- What makes a bird a bird?
- What is the purpose of a nest?
- Will a bird use the same nest year after year?
- What bird species builds the largest nest?
- What bird species builds the smallest nest?
- How many nests can we find in the habitat around our school / home? (Nesting is the most important time in a bird’s life, so observe respectfully – never disturb or get too close to a nesting bird.)
- How many eggs do birds lay?
- What are threats to birds and their nests?
- How are birds like humans? How are birds different than humans?
Build scientific literacy with a Word Wall
Build scientific literacy in the classroom, adding key vocabulary to a “Word Wall” that students may reference with their writing: beak, bird, camouflage, cavity nest, conservation, cup nest, data, egg, endangered, feathers, field markings, fledge, flock, habitat, migration, nest, ornithologist, plumage, scrape nest…
Invite students to engineer their own nests based on the types of nests they learned about in Mama Built a Little Nest, and encourage them to write about their nest – what materials were used? How was it built? How will the nest be used?
Partake in fieldwork, observing birds on the playground. Encourage students to document what species were seen and/or heard. You needn’t know the scientific name of the bird species, but note its general size, shape, color and behavior. Observing details is an important aspect of science and also writing!
- Where was it seen? [On the ground? On a tree? On a wire?]
- What type of sound did it make?
- How did it behave? Did it flick its tail? Did it perch and sing? Did it hop or walk?
- What was its shape like? Did it have a long tail or short tail? Did the tail have a fork or was it rounded? Did it chunky beak or a slender beak?
- Was the bird in a flock, or alone?
Provide field guides with birds in your area that students may use for reference, to practice identifying the birds they see. This is both fun and challenging!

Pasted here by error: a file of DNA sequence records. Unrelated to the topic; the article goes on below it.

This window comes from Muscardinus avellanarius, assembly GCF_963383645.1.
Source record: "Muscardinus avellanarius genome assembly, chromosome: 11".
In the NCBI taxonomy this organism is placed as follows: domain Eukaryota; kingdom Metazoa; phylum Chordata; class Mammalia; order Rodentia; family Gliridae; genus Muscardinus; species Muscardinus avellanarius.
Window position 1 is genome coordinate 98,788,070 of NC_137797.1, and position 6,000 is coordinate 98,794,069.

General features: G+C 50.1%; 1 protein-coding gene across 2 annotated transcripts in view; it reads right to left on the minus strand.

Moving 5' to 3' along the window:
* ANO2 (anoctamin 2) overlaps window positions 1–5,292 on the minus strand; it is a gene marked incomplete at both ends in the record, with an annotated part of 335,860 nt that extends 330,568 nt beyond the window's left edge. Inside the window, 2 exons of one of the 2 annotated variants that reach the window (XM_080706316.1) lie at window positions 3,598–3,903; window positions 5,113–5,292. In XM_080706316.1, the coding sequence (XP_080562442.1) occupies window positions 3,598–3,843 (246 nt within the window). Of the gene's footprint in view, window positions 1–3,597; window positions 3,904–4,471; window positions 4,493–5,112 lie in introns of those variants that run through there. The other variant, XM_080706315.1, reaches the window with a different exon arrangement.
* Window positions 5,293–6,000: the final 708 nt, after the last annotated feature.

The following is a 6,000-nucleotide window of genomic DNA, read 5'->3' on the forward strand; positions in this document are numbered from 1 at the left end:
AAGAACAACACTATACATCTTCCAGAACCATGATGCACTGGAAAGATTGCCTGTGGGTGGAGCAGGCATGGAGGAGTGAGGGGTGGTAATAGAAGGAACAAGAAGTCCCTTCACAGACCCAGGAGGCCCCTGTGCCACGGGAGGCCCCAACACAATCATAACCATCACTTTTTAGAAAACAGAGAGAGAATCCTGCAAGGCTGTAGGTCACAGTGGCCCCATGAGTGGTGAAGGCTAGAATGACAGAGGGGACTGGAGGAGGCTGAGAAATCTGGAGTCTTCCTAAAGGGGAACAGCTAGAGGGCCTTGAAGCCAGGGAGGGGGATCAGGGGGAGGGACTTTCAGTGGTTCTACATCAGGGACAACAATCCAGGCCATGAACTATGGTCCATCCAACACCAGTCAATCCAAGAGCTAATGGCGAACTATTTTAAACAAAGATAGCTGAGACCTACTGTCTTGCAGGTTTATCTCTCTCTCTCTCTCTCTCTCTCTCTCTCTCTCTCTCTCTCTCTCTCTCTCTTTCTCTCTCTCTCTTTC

I would love to see any work your students have accomplished pertaining the study of birds. Feel free to share with me at my website, JenniferWardBooks.com
A bibliography of children’s trade books that focus on birds may be found in my newest book, “I Love Birds! 52 Ways to Wonder, Wander and Explore Birds with Kids” (Roost, 2019).
Resources for kids & educators
Cornell Lab of Ornithology K-12 Education – lessons, activities and professional development opportunities: http://www.birds.cornell.edu/k12/
Young Birder Clubs via eBird, State by state: https://ebird.org/about/resources/for-young-birders/young-birder-clubs
Jennifer Ward is a bona fide bird stalker and naturalist who writes full-time from her home in Illinois, where she is often distracted by everything outside of her windows. She is the author of 24 award-winning books for children, most inspired by nature and science. Forthcoming books by Jennifer include How to Find a Bird, illustrated by Diana Sudyka (Beach Lane Books, 2020), Round, illustrated by Lisa Congdon (Beach Lane Books, 2020), and I’m With You, illustrated by Alexander Vidal (Beach Lane Books, 2021).
She’s social! FB: Jennifer Ward / Twitter: @jenwardbooks
You can also visit her on the web at